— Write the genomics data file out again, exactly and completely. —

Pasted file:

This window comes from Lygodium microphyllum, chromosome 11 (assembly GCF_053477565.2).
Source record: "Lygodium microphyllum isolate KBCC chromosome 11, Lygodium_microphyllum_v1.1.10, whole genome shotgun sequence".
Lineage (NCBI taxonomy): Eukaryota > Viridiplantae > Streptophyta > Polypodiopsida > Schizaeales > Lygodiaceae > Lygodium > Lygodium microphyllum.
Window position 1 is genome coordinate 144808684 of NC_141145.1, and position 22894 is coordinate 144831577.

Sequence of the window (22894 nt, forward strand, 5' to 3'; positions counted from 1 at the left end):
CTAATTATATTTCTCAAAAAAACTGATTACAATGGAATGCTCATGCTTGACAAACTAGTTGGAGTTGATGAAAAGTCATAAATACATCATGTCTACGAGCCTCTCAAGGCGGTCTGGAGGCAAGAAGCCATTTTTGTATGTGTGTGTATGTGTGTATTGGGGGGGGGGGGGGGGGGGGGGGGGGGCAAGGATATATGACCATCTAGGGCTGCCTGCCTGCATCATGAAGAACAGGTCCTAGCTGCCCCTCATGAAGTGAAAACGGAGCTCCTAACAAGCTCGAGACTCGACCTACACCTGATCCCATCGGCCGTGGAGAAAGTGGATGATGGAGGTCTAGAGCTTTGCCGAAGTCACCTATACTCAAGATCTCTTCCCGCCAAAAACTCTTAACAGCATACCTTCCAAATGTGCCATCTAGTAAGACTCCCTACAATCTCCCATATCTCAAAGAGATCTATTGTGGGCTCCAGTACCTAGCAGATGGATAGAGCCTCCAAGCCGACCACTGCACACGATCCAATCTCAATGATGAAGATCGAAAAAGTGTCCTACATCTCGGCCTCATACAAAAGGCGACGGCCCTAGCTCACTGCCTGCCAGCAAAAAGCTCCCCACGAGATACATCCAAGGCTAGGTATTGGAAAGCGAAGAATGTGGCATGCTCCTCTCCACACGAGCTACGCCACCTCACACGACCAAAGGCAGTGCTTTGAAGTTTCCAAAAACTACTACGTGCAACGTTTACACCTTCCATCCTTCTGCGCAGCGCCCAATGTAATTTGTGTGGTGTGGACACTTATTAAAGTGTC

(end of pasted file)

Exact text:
This window comes from Lygodium microphyllum, chromosome 11 (assembly GCF_053477565.2).
Source record: "Lygodium microphyllum isolate KBCC chromosome 11, Lygodium_microphyllum_v1.1.10, whole genome shotgun sequence".
Lineage (NCBI taxonomy): Eukaryota > Viridiplantae > Streptophyta > Polypodiopsida > Schizaeales > Lygodiaceae > Lygodium > Lygodium microphyllum.
Window position 1 is genome coordinate 144808684 of NC_141145.1, and position 22894 is coordinate 144831577.

Sequence of the window (22894 nt, forward strand, 5' to 3'; positions counted from 1 at the left end):
CTAATTATATTTCTCAAAAAAACTGATTACAATGGAATGCTCATGCTTGACAAACTAGTTGGAGTTGATGAAAAGTCATAAATACATCATGTCTACGAGCCTCTCAAGGCGGTCTGGAGGCAAGAAGCCATTTTTGTATGTGTGTGTATGTGTGTATTGGGGGGGGGGGGGGGGGGGGGGGGGGGCAAGGATATATGACCATCTAGGGCTGCCTGCCTGCATCATGAAGAACAGGTCCTAGCTGCCCCTCATGAAGTGAAAACGGAGCTCCTAACAAGCTCGAGACTCGACCTACACCTGATCCCATCGGCCGTGGAGAAAGTGGATGATGGAGGTCTAGAGCTTTGCCGAAGTCACCTATACTCAAGATCTCTTCCCGCCAAAAACTCTTAACAGCATACCTTCCAAATGTGCCATCTAGTAAGACTCCCTACAATCTCCCATATCTCAAAGAGATCTATTGTGGGCTCCAGTACCTAGCAGATGGATAGAGCCTCCAAGCCGACCACTGCACACGATCCAATCTCAATGATGAAGATCGAAAAAGTGTCCTACATCTCGGCCTCATACAAAAGGCGACGGCCCTAGCTCACTGCCTGCCAGCAAAAAGCTCCCCACGAGATACATCCAAGGCTAGGTATTGGAAAGCGAAGAATGTGGCATGCTCCTCTCCACACGAGCTACGCCACCTCACACGACCAAAGGCAGTGCTTTGAAGTTTCCAAAAACTACTACGTGCAACGTTTACACCTTCCATCCTTCTGCGCAGCGCCCAATGTAATTTGTGTGGTGTGGACACTTATTAAAGTGTC